Four deaths in four weeks

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The last days have been grim for couriers. We told how last Saturday (25.5.) a bike 21-year old Glovo courier named Pujan died after being hit by a garbage truck in Barcelona. Yesterday we heard that on Friday the 24th of May a car driver ran over a 19-year old UberEATS courier and fled the scene in Champs-sur-Marne near Paris. The courier was hospitalized and declared brain dead on Tuesday. On Tuesday the 28th of May, bike thiefs beat a Deliveroo courier to death during his shift after the courier had tried to stop them from stealing his bike. Three food couriers have died within four days in Europe. When you count the Yandex courier who died of exhaustion during his shift in St. Petersburg, there have been four deaths in the last four weeks.

All work in traffic is risky and bike couriers are particularly vulnerable. Therefor couriers need to have insurances, sick leave and a decent pay, for which they do not need to endanger themselves. The food delivery companies like Foodora, Wolt, Deliveroo, Glovo, UberEATS and Yandex do not offer any of these to their couriers, but circumvent labor legislation through freelance agreements. In addition, the pay is often so small and tied to the number of deliveries so that couriers would ride or drive more, faster and longer.

Such a system harms couriers—and as we have seen, also kills them. The courier in St. Petersburg died of exhaustion, because the pay is so small that in order to get a decent day’s worth of pay, they have to work 10–12 hours. The courier in London was beaten to death, because he could not afford to lose his means of work, which he himself pays for. A collission with a car can incapacitate a bike courier for weeks, and if that happens, the platform companies leave the courier on their own deivces. They just lose their income for the time they recover. If they are lucky enough not get killed in the accident.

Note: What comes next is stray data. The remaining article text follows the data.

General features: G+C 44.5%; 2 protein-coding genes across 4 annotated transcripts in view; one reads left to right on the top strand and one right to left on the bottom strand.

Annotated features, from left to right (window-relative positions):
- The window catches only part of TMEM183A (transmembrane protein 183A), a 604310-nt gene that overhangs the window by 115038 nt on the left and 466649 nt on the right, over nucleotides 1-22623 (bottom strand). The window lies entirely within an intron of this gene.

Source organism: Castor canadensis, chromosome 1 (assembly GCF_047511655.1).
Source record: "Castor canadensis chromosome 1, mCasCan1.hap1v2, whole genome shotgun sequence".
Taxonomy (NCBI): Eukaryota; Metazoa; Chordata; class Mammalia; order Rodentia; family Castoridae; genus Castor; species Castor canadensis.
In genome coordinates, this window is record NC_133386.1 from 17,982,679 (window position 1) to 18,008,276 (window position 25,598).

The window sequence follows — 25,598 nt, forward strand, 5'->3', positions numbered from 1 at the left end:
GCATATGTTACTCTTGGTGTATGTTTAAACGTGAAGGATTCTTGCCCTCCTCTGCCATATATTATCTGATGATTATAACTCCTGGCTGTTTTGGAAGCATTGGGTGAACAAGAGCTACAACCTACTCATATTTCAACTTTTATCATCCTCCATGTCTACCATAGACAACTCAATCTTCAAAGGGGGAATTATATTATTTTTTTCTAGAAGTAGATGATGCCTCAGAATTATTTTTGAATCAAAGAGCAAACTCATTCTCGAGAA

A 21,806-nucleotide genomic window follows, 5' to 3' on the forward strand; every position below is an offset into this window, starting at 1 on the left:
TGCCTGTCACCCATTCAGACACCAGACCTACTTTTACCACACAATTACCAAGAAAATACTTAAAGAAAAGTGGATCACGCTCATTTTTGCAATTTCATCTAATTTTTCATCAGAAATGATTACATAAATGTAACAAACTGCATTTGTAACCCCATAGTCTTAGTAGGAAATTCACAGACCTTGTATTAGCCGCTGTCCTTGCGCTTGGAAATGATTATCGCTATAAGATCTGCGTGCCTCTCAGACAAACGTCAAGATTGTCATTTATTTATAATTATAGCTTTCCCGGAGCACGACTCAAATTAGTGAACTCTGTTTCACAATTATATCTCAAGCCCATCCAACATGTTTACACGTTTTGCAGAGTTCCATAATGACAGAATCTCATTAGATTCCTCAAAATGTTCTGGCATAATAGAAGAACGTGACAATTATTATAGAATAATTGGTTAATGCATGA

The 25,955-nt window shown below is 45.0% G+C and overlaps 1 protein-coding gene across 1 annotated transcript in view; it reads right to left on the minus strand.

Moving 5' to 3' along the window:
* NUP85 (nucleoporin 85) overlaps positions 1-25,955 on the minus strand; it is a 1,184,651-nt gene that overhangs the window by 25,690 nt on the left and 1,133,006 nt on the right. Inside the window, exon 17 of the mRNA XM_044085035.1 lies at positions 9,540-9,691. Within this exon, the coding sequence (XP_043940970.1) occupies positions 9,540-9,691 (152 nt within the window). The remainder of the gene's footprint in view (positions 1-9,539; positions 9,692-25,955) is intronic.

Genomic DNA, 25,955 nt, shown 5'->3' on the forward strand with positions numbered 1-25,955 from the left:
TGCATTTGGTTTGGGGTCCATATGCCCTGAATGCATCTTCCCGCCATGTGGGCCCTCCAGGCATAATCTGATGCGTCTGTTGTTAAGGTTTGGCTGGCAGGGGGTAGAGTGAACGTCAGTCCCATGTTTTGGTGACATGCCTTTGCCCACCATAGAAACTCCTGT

edit: We have corrected the information regarding the state of the courier in Champs-sur-Marne.

Correction: we have just learned from our colleagues in France that the courier in has not died. As a result of the accident, the courier was declared brain dead on Tuesday, but he is still alive and his family hopes for the best.
We wish all the best to our colleague in Champs-sur-Marne and express our sympathy to his family and friends.

International courier community loses yet a new courier to the job

suomeksi / Facebook

The international courier community has suffered another needless loss, as a bike courier died late on Saturday night during his shift in Barcelona. The courier, who was working for the food deliver company Glovo, was hit by a garbage truck and died instantly on the scene. The circumstances of the fatal accident are still being investigated by the local authorities.

We were informed about this tragic event by our colleagues and comrades from the Riders x Derechos courier union in Barcelona. We want to offer our condolances to the family and friends of our colleague.

Working in traffic is always risky, and that is why couriers, be they on bikes, mopeds or driving cars, absolutely need insurances, sick leave and security. There are things that none of the platform companies, such as Foodora, Wolt, Deliveroo, UberEats or Glovo offer to their couriers on whose work their businesses are based. Moreover, the low and piecemeal pay models of these companies are designed to make couriers work constantly longer and harder in order to scrape together even a small pay. In such conditions, accidents are bound to happen, and when they occur, the companies leave the couriers on their own devices.

This needs to stop now. In the last few months couriers have died at work in Italy, France, Russia and now in Barcelona as a result of accidents or over-work. The platform companies cannot go on circumventing labor legislation that was devised to avoid and minimise these unnecessary accidents.

We will continue until couriers have the workers’ rights they deserve. Glovo couriers have already begun demonstrating.

We mourn, but we organise too.

Foodora ja Wolt pour their money to influencer marketing – still no improvements in couriers’ working conditions

suomeksi / Facebook

A few months ago a well-known Finnish celebrity advertised Foodora in their Instagram post, which stated that it’s a “paid partnership with Foodora”. Right away, the followers of the said celebrity asked if they knew that Foodora and Wolt couriers had already for some time been involved in a labour struggle for employment contracts and better working conditions. The critical comments were completely spontaneous, not devised by the Justice4couriers campaign.